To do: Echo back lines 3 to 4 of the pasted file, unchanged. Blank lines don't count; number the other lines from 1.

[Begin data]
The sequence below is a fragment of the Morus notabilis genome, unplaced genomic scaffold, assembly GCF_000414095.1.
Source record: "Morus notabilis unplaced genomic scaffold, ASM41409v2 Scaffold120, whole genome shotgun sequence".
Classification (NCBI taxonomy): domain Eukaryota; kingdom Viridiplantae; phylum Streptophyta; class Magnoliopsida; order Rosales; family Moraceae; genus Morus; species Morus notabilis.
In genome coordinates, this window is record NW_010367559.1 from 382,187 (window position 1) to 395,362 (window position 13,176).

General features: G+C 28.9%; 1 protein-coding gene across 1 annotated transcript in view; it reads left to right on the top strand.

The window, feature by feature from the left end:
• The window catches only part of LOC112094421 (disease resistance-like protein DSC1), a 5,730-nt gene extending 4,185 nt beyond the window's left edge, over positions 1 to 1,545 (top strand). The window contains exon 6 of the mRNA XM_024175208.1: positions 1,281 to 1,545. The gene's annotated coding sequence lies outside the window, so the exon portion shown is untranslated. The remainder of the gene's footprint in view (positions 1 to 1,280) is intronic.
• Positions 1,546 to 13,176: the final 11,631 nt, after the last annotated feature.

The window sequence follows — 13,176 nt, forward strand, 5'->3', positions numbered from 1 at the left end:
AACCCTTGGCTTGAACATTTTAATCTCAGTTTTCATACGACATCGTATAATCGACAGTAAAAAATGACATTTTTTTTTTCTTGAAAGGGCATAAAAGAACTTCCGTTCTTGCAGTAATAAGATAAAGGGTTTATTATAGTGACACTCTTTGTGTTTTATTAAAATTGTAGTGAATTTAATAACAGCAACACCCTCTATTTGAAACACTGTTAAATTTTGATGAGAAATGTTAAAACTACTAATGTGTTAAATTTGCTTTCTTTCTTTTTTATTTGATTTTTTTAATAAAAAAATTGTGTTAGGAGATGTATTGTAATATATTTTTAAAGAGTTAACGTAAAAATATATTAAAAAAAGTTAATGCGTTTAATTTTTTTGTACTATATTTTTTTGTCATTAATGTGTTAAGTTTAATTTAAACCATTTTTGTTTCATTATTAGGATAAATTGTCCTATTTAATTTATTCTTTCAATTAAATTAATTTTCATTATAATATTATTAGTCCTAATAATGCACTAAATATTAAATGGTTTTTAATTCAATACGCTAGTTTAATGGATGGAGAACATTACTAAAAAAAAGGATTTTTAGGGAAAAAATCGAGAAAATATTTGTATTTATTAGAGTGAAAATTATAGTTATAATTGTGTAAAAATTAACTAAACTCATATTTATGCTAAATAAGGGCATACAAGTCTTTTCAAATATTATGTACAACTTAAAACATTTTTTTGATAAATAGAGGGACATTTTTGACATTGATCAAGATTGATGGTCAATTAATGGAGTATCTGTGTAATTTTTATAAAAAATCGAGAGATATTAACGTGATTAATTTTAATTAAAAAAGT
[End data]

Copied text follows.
Classification (NCBI taxonomy): domain Eukaryota; kingdom Viridiplantae; phylum Streptophyta; class Magnoliopsida; order Rosales; family Moraceae; genus Morus; species Morus notabilis.
In genome coordinates, this window is record NW_010367559.1 from 382,187 (window position 1) to 395,362 (window position 13,176).